Plant Profile: Vanilla Leaf (Achlys triphylla)

Also called sweet after death and deer foot, vanilla leaf is a herbaceous perennial native to western North America from British Columbia south to California where it forms a dense ground cover in moist shady forests.  It is a member of the barberry family, Berberaceae, that also includes Oregon grape (Mahonia) and barrenworts (Epimedium and Vancouveria).  Plants grow up  to 14″ tall from a rhizomatous root system and have mid- to light green leaves 2-3″ wide.  The leaves are palmately compound with 3 leaflets that may be toothed or lobbed.  In spring small white flowers are produced in a narrow fluffy spike up to 2.75″ long.  The flowers lack petals and sepals but have 8-20 long white stamens.   The genus name, Achlys, is the name of the Greek goddess, daugher of Nyx (night), who personified misery and sadness.  The specific epithet, triphylla, comes from the Latin/Greek prefix tri-, meaning 3, and Greek suffix -phyllus, meaning leafed and refers to the 3 leaflets of each compound leaf.  The common name deer foot refers to the configuration of the leaves while the common names, vanilla leaf, and sweet after death, refer to the sweet vanilla scent of the dried crushed leaves. [click to continue…]

Rose ‘Zephirine Drouhin’ and Clematis ‘Perle d’Azur’ combinationEnjoy the lovely combination of the cherry pink rose ‘Zephirine Drouhin and the sky blue clematis ‘Perle d’Azur over a long bloom time in summer. The rose begins to bloom in late spring and continues into fall, joined in mid-summer by the clematis. This combo is especially pretty growing against a wall but make sure you can walk by it often to enjoy the strong sweet fragrance of the rose. Grow them in full sun but plant the clematis so that the roots are in the shade and mulch well to keep the roots cool and the soil moist. Fertilize several times during the growing season to keep the flowers coming. [click to continue…]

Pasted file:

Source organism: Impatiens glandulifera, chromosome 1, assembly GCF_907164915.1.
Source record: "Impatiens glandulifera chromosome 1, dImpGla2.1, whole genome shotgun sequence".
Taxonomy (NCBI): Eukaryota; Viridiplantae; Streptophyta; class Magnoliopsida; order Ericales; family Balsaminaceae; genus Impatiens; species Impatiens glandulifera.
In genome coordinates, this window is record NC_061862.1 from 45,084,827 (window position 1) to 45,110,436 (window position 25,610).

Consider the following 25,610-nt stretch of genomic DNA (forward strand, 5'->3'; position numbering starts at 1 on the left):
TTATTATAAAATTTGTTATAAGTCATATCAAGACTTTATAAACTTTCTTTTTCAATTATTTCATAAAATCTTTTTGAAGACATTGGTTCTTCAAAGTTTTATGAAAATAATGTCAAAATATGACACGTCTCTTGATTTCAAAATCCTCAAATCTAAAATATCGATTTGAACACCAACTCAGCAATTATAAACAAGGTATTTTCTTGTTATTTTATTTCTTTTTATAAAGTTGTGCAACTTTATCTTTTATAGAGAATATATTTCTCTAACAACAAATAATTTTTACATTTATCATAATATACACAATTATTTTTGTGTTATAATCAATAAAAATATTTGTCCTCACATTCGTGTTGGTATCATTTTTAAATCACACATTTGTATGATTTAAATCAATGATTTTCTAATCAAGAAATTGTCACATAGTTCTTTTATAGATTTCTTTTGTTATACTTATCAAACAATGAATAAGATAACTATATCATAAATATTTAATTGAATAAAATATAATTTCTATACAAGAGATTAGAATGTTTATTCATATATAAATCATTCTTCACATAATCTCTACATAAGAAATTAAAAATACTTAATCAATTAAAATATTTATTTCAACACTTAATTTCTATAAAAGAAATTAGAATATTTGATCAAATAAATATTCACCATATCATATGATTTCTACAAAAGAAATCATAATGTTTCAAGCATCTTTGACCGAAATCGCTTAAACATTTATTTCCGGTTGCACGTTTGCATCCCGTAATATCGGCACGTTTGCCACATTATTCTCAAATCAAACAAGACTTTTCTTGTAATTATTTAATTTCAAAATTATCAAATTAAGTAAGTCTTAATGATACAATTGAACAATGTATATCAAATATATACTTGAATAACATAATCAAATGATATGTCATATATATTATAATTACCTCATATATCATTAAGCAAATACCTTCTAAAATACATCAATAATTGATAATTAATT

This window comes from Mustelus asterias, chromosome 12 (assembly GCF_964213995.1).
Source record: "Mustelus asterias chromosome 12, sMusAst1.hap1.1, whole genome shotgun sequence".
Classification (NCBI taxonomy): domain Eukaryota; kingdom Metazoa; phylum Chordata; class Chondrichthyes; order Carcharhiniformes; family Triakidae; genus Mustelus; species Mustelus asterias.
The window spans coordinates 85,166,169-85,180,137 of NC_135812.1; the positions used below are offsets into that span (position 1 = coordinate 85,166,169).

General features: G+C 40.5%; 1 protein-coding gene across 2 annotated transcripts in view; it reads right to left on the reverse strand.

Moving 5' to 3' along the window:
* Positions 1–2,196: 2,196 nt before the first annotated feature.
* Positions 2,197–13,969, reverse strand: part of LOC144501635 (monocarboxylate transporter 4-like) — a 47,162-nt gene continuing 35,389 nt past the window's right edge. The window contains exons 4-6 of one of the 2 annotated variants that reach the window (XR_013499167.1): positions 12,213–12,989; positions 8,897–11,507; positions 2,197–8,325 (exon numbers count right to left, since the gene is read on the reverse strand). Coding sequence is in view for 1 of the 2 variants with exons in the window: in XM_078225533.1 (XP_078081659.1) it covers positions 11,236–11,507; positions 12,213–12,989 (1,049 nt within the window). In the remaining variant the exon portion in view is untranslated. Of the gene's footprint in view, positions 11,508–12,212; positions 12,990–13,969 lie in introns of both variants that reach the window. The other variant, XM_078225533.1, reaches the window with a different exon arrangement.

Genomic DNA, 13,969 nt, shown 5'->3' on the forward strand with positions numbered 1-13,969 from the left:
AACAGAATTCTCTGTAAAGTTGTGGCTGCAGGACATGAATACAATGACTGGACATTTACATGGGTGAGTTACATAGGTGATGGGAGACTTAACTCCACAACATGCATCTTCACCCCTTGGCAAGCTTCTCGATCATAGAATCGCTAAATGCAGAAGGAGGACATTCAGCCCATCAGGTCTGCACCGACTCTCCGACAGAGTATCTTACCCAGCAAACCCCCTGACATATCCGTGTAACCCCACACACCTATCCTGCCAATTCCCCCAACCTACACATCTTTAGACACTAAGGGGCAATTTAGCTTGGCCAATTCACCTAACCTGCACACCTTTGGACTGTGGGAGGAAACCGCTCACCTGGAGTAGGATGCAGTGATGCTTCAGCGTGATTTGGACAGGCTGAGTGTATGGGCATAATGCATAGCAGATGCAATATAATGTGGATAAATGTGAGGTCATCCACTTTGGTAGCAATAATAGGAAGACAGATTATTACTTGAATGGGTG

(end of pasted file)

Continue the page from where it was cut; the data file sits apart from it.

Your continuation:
Plant Profile: Creeping Avens (Geum reptans)

Creeping avens is a herbaceous perennial and a member of the rose family, Rosaceae, that also includes almond, apple, and lady’s mantle. It is native to high mountains in Central Asia and Europe where it grows in rocky, gravelly soil. Plants have long runners up to 32″ in length and pinnately divided leaves with deeply toothed leaflets that are all about the same size. The cup-shaped yellow flowers are 1-1.5” across, appear singly in late spring to early summer and give way to fluffy pink seedheads. The genus name, Geum, is the ancient  Latin name for the plant.  The specific epithet, reptans, comes from the Latin word repto meaning creeping or trailing and refers to the habit of the plant. [click to continue…]

Book Review:

Garden Day! by Candice Ransom is part of the Step into Reading Series that aims to help children have a successful reading experience beginning in preschool. Written for children 4-6 years old, this book is in the 1st step of the series and is designed for children who know the alphabet and are eager to begin reading. The vocabulary is easy, the text is in big type, and rhyme and rhythm are used along with picture clues to encourage young readers to build a reading vocabulary and read eventually read on their own. [click to continue…]

Book Review: The End of Ice

Journalist and author Dahr Jamail takes his readers on a tour of places all over the earth that bear witness to the effects of anthropogenic climate disruption from Denali and the Bering Sea to the rainforests of the Amazon jungle and the coral reefs of Guam and Australia. He examines the effects of climatic disruption on habitats, animal relationships, and people as he travels about and interviews local inhabitants, officials, and scientists. Believing that intimacy with these threatened environment will lead to a desire to care for them, Jamail chronicles his first hand observations and supports them with data from leading scientists in order to focus attention on the urgency of the planetary crisis. [click to continue…]